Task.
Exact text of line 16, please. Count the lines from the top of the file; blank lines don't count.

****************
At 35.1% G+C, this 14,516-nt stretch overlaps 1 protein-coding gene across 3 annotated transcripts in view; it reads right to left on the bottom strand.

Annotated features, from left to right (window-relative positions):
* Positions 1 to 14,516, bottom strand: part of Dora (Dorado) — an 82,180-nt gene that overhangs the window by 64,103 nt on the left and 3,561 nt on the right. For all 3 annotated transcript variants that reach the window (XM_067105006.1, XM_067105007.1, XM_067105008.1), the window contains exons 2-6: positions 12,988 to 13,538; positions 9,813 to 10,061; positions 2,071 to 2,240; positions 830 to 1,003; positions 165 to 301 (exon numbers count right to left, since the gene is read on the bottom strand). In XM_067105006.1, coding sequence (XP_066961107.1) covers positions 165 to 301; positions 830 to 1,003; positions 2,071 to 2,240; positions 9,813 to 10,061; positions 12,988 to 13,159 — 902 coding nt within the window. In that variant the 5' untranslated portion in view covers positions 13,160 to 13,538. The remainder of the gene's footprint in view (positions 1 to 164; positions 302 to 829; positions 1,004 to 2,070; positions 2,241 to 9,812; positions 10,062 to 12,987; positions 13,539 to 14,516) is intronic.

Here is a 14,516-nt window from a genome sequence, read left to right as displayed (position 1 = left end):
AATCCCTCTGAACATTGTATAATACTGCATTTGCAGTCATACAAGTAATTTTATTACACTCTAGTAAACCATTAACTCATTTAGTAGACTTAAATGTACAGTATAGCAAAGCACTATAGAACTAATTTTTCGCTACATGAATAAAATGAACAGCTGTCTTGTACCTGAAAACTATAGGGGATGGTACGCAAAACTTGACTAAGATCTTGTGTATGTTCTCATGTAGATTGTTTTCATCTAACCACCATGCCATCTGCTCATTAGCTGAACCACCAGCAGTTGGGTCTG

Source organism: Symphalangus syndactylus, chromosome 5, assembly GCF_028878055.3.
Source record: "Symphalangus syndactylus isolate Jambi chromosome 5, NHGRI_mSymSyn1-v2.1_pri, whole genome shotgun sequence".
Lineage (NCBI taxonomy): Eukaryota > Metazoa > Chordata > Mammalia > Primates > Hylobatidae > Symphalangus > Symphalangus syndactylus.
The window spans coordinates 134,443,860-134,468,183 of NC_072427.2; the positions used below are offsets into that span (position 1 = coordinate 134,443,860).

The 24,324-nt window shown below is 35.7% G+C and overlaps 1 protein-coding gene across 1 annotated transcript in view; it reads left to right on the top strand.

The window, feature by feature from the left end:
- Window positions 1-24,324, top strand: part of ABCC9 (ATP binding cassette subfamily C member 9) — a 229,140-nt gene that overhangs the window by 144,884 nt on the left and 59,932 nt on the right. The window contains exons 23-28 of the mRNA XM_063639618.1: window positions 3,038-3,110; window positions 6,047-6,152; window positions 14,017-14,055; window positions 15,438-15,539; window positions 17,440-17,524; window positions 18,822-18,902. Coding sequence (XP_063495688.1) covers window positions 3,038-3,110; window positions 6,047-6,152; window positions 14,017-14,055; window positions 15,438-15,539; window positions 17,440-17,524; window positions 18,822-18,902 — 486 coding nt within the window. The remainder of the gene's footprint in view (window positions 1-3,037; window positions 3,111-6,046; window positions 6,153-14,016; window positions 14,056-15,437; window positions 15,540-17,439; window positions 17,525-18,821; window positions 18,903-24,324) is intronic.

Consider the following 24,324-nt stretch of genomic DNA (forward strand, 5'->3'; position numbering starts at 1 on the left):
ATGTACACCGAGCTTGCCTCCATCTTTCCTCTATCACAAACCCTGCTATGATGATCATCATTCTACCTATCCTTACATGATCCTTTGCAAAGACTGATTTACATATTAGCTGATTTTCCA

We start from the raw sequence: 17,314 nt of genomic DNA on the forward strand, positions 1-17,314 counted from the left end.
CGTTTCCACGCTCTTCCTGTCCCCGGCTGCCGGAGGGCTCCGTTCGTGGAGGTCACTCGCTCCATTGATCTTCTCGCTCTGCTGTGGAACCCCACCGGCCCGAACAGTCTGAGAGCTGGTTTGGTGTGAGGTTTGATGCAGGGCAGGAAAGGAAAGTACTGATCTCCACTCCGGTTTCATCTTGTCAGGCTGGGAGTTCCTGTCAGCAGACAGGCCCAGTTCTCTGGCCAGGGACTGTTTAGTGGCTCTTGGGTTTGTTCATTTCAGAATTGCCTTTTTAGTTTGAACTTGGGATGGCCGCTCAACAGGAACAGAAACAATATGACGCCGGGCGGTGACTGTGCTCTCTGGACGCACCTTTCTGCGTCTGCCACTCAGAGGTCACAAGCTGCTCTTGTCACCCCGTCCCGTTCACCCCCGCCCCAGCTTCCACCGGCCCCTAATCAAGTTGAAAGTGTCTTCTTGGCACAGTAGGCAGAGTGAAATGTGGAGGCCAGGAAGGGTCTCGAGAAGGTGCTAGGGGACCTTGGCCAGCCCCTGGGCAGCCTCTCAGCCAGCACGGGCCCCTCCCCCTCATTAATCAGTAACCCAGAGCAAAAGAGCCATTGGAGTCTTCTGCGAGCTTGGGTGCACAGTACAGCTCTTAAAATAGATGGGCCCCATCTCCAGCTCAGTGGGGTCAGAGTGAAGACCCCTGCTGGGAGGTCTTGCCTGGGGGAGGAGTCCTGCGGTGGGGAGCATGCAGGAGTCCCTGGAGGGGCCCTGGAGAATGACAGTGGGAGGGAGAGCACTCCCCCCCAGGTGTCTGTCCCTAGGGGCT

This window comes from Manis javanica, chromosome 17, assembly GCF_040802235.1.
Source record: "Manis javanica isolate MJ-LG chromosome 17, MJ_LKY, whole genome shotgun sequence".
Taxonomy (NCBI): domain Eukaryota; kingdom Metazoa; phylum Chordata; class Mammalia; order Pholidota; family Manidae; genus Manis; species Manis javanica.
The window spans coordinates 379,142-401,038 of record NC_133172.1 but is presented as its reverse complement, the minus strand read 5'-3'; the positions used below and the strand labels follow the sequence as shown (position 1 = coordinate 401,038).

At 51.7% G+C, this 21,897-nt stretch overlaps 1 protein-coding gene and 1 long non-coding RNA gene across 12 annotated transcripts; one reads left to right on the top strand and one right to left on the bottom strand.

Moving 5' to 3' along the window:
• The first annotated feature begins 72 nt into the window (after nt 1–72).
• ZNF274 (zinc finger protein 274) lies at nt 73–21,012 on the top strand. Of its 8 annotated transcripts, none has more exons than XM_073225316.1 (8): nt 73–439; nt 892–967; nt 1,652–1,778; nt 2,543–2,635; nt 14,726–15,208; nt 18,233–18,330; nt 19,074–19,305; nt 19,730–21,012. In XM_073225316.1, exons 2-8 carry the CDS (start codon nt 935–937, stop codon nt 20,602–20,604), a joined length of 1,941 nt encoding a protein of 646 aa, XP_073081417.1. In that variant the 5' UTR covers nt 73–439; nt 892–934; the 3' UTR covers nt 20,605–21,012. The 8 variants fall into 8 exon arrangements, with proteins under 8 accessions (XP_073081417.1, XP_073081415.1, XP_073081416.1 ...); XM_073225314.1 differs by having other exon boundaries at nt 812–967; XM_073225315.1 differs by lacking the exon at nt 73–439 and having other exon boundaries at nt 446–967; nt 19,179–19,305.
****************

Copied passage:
CGTTTCCACGCTCTTCCTGTCCCCGGCTGCCGGAGGGCTCCGTTCGTGGAGGTCACTCGCTCCATTGATCTTCTCGCTCTGCTGTGGAACCCCACCGGCCCGAACAGTCTGAGAGCTGGTTTGGTGTGAGGTTTGATGCAGGGCAGGAAAGGAAAGTACTGATCTCCACTCCGGTTTCATCTTGTCAGGCTGGGAGTTCCTGTCAGCAGACAGGCCCAGTTCTCTGGCCAGGGACTGTTTAGTGGCTCTTGGGTTTGTTCATTTCAGAATTGCCTTTTTAGTTTGAACTTGGGATGGCCGCTCAACAGGAACAGAAACAATATGACGCCGGGCGGTGACTGTGCTCTCTGGACGCACCTTTCTGCGTCTGCCACTCAGAGGTCACAAGCTGCTCTTGTCACCCCGTCCCGTTCACCCCCGCCCCAGCTTCCACCGGCCCCTAATCAAGTTGAAAGTGTCTTCTTGGCACAGTAGGCAGAGTGAAATGTGGAGGCCAGGAAGGGTCTCGAGAAGGTGCTAGGGGACCTTGGCCAGCCCCTGGGCAGCCTCTCAGCCAGCACGGGCCCCTCCCCCTCATTAATCAGTAACCCAGAGCAAAAGAGCCATTGGAGTCTTCTGCGAGCTTGGGTGCACAGTACAGCTCTTAAAATAGATGGGCCCCATCTCCAGCTCAGTGGGGTCAGAGTGAAGACCCCTGCTGGGAGGTCTTGCCTGGGGGAGGAGTCCTGCGGTGGGGAGCATGCAGGAGTCCCTGGAGGGGCCCTGGAGAATGACAGTGGGAGGGAGAGCACTCCCCCCCAGGTGTCTGTCCCTAGGGGCT